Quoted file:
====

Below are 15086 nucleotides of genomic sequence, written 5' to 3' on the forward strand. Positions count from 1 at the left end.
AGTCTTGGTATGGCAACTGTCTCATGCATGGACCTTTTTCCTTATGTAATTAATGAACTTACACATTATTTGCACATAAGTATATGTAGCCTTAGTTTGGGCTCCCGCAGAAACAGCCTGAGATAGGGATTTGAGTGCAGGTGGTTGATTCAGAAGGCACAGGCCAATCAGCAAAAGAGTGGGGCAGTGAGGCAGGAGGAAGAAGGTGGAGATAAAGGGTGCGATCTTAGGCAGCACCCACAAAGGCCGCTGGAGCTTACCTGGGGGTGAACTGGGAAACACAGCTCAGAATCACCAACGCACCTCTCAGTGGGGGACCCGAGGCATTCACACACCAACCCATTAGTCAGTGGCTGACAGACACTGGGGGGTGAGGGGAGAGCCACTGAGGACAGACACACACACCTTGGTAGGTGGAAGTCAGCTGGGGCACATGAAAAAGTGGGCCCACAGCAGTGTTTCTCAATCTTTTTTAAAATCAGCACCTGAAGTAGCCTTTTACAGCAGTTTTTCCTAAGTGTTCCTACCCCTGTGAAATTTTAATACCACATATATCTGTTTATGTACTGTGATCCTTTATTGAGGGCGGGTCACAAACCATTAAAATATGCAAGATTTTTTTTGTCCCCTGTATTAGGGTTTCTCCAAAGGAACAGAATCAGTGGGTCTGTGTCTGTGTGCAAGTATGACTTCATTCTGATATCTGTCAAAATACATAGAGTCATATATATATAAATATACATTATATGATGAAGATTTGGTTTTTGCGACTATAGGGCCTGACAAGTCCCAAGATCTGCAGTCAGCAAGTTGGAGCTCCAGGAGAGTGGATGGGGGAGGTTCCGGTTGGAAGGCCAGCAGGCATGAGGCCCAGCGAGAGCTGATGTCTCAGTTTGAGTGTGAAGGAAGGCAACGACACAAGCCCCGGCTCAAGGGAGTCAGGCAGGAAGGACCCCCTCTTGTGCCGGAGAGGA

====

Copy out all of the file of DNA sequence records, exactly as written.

Below are 15086 nucleotides of genomic sequence, written 5' to 3' on the forward strand. Positions count from 1 at the left end.
AGTCTTGGTATGGCAACTGTCTCATGCATGGACCTTTTTCCTTATGTAATTAATGAACTTACACATTATTTGCACATAAGTATATGTAGCCTTAGTTTGGGCTCCCGCAGAAACAGCCTGAGATAGGGATTTGAGTGCAGGTGGTTGATTCAGAAGGCACAGGCCAATCAGCAAAAGAGTGGGGCAGTGAGGCAGGAGGAAGAAGGTGGAGATAAAGGGTGCGATCTTAGGCAGCACCCACAAAGGCCGCTGGAGCTTACCTGGGGGTGAACTGGGAAACACAGCTCAGAATCACCAACGCACCTCTCAGTGGGGGACCCGAGGCATTCACACACCAACCCATTAGTCAGTGGCTGACAGACACTGGGGGGTGAGGGGAGAGCCACTGAGGACAGACACACACACCTTGGTAGGTGGAAGTCAGCTGGGGCACATGAAAAAGTGGGCCCACAGCAGTGTTTCTCAATCTTTTTTAAAATCAGCACCTGAAGTAGCCTTTTACAGCAGTTTTTCCTAAGTGTTCCTACCCCTGTGAAATTTTAATACCACATATATCTGTTTATGTACTGTGATCCTTTATTGAGGGCGGGTCACAAACCATTAAAATATGCAAGATTTTTTTTGTCCCCTGTATTAGGGTTTCTCCAAAGGAACAGAATCAGTGGGTCTGTGTCTGTGTGCAAGTATGACTTCATTCTGATATCTGTCAAAATACATAGAGTCATATATATATAAATATACATTATATGATGAAGATTTGGTTTTTGCGACTATAGGGCCTGACAAGTCCCAAGATCTGCAGTCAGCAAGTTGGAGCTCCAGGAGAGTGGATGGGGGAGGTTCCGGTTGGAAGGCCAGCAGGCATGAGGCCCAGCGAGAGCTGATGTCTCAGTTTGAGTGTGAAGGAAGGCAACGACACAAGCCCCGGCTCAAGGGAGTCAGGCAGGAAGGACCCCCTCTTGTGCCGGAGAGGA